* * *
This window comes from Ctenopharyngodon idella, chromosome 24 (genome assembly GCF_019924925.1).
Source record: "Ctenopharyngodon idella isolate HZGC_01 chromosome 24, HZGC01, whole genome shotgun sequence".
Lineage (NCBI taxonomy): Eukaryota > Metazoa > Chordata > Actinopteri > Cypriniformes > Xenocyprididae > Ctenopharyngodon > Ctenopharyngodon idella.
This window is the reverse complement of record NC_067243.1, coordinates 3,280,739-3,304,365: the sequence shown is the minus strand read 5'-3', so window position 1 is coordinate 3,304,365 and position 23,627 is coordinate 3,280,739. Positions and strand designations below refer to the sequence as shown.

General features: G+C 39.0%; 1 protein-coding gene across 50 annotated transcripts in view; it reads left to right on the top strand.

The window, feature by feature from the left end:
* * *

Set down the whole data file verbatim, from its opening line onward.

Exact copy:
This window comes from Ctenopharyngodon idella, chromosome 24 (genome assembly GCF_019924925.1).
Source record: "Ctenopharyngodon idella isolate HZGC_01 chromosome 24, HZGC01, whole genome shotgun sequence".
Lineage (NCBI taxonomy): Eukaryota > Metazoa > Chordata > Actinopteri > Cypriniformes > Xenocyprididae > Ctenopharyngodon > Ctenopharyngodon idella.
This window is the reverse complement of record NC_067243.1, coordinates 3,280,739-3,304,365: the sequence shown is the minus strand read 5'-3', so window position 1 is coordinate 3,304,365 and position 23,627 is coordinate 3,280,739. Positions and strand designations below refer to the sequence as shown.

General features: G+C 39.0%; 1 protein-coding gene across 50 annotated transcripts in view; it reads left to right on the top strand.

The window, feature by feature from the left end: